FROM MMWR

Hepatitis B infection more than doubled in three Appalachian states from 2006-2013, with significant increases among those aged 30-39, injection drug users, and non-Hispanic whites, according to a study published Jan. 28 in MMWR.

“A hepatitis B epidemic is emerging in Kentucky, Tennessee, and West Virginia,” according to Dr. Aaron Harris of the division of viral hepatitis at the Centers for Disease Control and Prevention and his coauthors.

A total of 3,305 cases of acute HBV infection in the three states were reported to the National Notifiable Diseases Surveillance System (NNDSS) between 2009 and 2013. The proportion of those with HBV who reported injection drug use was significantly higher during the period from 2010-2013 than during the 2005-2009 time frame (75% vs. 53%, P less than .001).

Characteristics that significantly increased the likelihood of an individual having HBV infection included being 30-39 years, being non-Hispanic white, and being an injection drug user (all P less than .001). Sex was not a significant differentiator, and full demographic and drug use data were not available for all reported cases (MMWR Morb Mortal Wkly Rep. 2016:65;47-50).

The rise in HBV infections was statistically significant in non-urban counties, but not in urban counties (P less than .001 for trend).

This large regional increase in acute HBV infection is in contrast to stable HBV infection rates in the U.S., with an overall rate of 1 case in 100,000 in 2013. Though the vaccination is effective at preventing HBV infection, two-thirds of Americans aged 19-49 years are not fully vaccinated.

Hepatitis B vaccination has been part of the childhood immunization series since 1991, and has been recommended for children aged 18 and younger since 1999, so adults aged 33 years and older at the end of the study period would not have received HBV immunization routinely.

“The concurrent increase in reports of acute HBV and HCV infections, as well as an increase in injection drug use reported among this population is concerning,” wrote Dr. Harris and his coauthors, who added that hospital admissions for prescription opioid abuse increased by 17.1% and for heroin use by 7.4% in the three states during the study period.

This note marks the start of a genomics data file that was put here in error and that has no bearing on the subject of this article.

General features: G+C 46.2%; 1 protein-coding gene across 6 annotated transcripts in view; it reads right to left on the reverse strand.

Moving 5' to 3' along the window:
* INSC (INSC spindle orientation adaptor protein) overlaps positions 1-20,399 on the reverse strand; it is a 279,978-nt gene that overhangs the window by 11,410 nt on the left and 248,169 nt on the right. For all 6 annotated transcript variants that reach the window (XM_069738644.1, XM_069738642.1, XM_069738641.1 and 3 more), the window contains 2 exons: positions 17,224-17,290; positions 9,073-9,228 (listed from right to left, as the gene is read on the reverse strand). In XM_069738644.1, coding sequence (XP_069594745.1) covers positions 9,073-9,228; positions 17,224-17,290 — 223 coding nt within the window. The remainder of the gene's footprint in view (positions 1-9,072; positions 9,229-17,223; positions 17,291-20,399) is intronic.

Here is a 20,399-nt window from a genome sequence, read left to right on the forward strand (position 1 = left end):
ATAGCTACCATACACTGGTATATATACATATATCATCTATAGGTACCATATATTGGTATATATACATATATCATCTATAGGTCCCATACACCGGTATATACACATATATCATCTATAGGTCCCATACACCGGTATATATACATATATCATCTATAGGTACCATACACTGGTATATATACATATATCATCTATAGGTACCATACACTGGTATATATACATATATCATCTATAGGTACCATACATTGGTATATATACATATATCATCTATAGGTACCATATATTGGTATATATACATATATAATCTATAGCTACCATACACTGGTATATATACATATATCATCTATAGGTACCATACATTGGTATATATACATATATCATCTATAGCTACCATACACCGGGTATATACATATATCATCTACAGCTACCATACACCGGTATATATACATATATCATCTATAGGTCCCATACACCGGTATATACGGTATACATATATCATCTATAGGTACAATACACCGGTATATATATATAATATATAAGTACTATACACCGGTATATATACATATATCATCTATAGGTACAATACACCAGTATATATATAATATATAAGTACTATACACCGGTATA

The authors noted several study limitations, many of which may have resulted in under-reporting of the true incidence of HBV. The study data come from a passive surveillance system, and the case definition only includes those whose disease is symptomatic. Additionally, individuals who are high risk and underserved by the health care system may be missed.

Kentucky, West Virginia, and Tennessee are using a variety of strategies to target at-risk populations, according to the report, including partnering with jails and prisons to increase vaccination rates among incarcerated individuals, reaching out to those who run rehabilitation and harm reduction services, and mandating reporting of HBV infection in pregnant women and young children.

“Evidence-based prevention strategies, including increasing hepatitis B vaccination coverage, testing and linkage to care, and implementing education campaigns that target persons who inject drugs are urgently needed,” Dr. Harris and his coauthors wrote.

koakes@frontlinemedcom.com

On Twitter @karioakes

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